It’s hard to cook anything when you’re trapped in the tar-sticking heat bubble that is the East Village in July. On one particularly hot Wednesday, a day when the nighttime did not concede substantial relief from the daytime humidity, we just couldn’t go outside. Luckily, we tons of fresh veggies, Chilean Sea Bass, and a new tool in our kitchen that doesn’t heat up our whole tiny apartment– our PID’duino (embedded electronic brain) controlled meat jacuzzi! Sidenote: we no longer use the brand name Arduino because we have created our own specialized platform based on the open source Arduinotechnology.
Sous Vide Bass:
- 1 lb of Chilean Sea Bass
- 3 tablespoons of extra virgin olive oil
- 2 pinches of salt
- 6 turns of black pepper
Warm Bean and Tomato Salad:
- 1/2 cup of long green and/or yellow beans
- 2 medium sized tomatoes
- 1 Tablespoon of olive oil
- 2 tablespoons balsamic vinegar
- a healthy pinch of salt
- fresh pepper to taste
Chopped Summer Salad with Mint and Pecorino Dressing:
- 1 garlic clove minced
- 1/2 teaspoon salt
- 2 tablespoons grainy mustard
- 1 tablespoon white wine vinegar
- 6 tablespoons extra virgin olive oil
- 2 medium cucumbers, cut into little cubes
- 1 head of romaine, cubed
- 1 cup of radishes, cubed
- 2 cups of tomatoes, cubed
- 1 cup of yellow pepper, cubed
- 1/4 cup of red onion, do your best brunoise
- 1/2 cup of freshly micoplaned Pecorino Romano
- 1/2 fresh mint, coarsely chopped
We prep the chopped salad first, the liquids are vigorously mixed together and then tossed with the veggies, the salad is set aside. Then, we use two bags to seal the bass, we add one tablespoon of olive oil, salt, and pepper to both bags (we seal them by dipping the bag underwater up to the seal, just like how Thetis dipped Archilles in the river Stix). They go in the sous vide machine at 57°C for cook for 20 minutes. Meanwhile, we put some a tablespoon of olive oil in a pan and saute our beans with balsamic, salt and pepper. After two minutes we add tomatoes and basil and continue to stir-fry for another three minutes. The salad is set aside on the warm pan while we go deal with the fish. We gingerly take the bass out of the bag with clean hands (tongs apply too much pressure) and put them skin first on a seriously hot pan with olive oil for one minute. Afterward, we plate the bass and immediately top with the bean salad.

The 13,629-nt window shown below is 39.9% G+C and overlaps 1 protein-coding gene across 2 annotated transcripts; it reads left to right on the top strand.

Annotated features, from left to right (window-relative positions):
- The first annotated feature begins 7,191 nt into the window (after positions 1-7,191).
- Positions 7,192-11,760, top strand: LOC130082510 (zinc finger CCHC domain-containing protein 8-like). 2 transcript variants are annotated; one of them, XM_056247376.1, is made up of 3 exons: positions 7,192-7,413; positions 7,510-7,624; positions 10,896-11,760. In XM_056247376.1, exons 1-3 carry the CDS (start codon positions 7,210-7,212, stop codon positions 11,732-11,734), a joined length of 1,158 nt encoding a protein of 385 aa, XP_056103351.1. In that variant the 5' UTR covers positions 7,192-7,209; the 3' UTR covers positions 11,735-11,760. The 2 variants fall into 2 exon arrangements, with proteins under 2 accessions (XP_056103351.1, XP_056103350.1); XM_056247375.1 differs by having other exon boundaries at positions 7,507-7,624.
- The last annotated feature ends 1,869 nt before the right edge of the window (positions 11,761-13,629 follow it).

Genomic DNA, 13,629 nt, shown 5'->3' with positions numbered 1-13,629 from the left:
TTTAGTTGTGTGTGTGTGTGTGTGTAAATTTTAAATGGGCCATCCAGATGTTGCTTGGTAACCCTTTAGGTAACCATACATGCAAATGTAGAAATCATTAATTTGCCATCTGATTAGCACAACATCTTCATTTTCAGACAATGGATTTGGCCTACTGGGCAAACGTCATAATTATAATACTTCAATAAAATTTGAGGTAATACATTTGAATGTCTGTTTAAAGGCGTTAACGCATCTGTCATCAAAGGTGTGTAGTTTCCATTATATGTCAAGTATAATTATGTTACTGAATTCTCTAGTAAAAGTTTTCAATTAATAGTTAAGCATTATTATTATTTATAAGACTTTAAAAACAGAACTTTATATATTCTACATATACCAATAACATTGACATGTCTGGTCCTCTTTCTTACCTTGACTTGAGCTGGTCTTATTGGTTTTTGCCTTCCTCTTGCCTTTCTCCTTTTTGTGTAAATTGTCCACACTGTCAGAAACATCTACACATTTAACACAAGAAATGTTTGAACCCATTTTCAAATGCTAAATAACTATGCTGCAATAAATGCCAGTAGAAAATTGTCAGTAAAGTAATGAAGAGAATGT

The only other fish we’ve sous vided before was salmon and its texture and clean flavor was a deliriously other-worldly experience. Our bass experience was similar since the proteins and the fat melted together just like in salmon. However, while the texture was silken, it had a satisfying toothsomeness of crab meat. The bass flavor was very creamy— as if we were eating freshly churned bass butter.
It’s definitely something we’ll be making again— but perhaps with a miso ginger glaze instead of the warm bean salad.